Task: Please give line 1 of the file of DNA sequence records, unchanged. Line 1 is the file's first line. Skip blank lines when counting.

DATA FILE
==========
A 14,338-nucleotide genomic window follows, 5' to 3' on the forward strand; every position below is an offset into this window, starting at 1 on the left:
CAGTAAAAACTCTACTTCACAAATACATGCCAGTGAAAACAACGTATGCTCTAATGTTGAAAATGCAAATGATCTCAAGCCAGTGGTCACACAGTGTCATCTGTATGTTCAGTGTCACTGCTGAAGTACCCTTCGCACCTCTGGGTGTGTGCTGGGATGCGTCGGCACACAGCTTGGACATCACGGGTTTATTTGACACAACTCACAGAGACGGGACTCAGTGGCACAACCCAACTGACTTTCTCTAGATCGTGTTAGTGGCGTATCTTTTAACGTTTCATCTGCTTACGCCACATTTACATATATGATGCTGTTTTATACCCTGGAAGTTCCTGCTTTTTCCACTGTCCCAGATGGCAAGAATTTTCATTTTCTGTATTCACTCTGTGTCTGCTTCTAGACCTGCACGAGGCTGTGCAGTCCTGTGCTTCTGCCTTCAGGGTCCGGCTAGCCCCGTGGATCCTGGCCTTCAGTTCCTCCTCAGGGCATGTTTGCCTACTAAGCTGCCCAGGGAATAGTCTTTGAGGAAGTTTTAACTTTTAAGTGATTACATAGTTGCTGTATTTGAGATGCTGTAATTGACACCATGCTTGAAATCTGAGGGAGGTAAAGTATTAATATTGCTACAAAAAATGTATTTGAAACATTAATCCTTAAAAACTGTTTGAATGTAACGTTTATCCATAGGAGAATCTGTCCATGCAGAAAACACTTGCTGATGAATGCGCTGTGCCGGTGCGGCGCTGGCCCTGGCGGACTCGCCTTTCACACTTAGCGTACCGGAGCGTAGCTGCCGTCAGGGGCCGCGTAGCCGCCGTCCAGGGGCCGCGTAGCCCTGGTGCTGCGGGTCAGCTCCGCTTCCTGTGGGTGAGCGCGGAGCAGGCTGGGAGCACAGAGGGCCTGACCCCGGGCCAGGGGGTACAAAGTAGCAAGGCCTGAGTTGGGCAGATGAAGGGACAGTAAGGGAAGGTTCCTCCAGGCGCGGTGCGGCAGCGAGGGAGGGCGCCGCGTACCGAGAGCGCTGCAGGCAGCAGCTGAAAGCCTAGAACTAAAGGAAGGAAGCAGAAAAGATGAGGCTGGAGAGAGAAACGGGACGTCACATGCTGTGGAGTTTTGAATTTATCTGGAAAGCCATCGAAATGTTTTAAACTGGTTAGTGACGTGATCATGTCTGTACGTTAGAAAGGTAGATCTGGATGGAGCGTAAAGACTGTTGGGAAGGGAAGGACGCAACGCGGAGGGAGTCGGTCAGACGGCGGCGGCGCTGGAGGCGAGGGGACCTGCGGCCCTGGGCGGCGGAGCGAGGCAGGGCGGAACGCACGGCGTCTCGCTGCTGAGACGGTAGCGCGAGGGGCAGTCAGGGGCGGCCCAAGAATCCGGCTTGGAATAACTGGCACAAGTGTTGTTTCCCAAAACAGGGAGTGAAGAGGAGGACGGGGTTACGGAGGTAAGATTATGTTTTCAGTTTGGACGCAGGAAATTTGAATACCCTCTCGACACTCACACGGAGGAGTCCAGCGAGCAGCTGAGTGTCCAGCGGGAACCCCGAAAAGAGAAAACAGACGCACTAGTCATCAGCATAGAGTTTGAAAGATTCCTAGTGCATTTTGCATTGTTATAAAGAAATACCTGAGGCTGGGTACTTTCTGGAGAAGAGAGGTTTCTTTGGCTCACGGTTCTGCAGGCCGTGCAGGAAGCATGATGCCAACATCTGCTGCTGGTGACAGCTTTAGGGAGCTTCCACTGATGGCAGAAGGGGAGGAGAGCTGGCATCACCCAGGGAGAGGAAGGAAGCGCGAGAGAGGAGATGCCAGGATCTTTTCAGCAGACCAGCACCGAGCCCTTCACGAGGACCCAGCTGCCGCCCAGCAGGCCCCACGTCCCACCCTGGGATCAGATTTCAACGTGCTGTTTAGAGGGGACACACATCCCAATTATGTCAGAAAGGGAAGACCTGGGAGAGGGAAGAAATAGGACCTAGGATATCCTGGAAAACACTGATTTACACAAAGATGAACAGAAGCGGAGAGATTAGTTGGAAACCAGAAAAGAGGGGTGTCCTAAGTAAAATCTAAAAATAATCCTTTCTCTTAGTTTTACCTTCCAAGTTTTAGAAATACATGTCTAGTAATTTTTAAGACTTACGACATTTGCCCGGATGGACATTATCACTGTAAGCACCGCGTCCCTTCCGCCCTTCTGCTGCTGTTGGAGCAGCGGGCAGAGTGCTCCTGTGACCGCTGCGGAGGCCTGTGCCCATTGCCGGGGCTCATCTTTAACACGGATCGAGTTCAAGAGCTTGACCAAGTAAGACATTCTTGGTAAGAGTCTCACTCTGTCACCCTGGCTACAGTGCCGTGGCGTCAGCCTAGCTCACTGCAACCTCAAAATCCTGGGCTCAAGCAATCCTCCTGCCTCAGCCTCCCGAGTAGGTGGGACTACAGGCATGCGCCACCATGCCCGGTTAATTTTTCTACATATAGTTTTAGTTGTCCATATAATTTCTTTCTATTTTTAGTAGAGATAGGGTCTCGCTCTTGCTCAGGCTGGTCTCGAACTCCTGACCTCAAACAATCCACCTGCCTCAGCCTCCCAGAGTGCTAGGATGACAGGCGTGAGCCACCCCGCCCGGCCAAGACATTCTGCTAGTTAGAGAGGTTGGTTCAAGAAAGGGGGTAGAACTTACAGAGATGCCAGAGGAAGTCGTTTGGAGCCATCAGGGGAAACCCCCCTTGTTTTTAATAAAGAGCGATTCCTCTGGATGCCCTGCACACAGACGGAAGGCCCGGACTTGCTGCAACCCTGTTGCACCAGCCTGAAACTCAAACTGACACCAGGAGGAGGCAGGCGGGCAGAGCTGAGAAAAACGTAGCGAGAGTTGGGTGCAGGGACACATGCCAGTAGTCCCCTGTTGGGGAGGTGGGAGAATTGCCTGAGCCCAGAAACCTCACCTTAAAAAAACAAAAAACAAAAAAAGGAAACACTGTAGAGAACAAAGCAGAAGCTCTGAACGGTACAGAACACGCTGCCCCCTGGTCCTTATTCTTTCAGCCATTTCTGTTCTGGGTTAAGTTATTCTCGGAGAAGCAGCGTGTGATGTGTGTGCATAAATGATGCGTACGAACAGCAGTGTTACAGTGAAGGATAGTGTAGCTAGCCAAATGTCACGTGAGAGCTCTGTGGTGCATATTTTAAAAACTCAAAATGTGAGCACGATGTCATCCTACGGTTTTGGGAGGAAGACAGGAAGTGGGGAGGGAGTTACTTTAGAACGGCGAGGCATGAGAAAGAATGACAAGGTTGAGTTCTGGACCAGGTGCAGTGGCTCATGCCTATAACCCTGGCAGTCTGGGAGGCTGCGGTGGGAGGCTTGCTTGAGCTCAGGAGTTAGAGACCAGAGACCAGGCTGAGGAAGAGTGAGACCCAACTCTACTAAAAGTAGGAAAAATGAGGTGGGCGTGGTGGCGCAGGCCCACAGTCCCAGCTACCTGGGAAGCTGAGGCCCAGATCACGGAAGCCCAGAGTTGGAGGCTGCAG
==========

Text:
A 14,338-nucleotide genomic window follows, 5' to 3' on the forward strand; every position below is an offset into this window, starting at 1 on the left: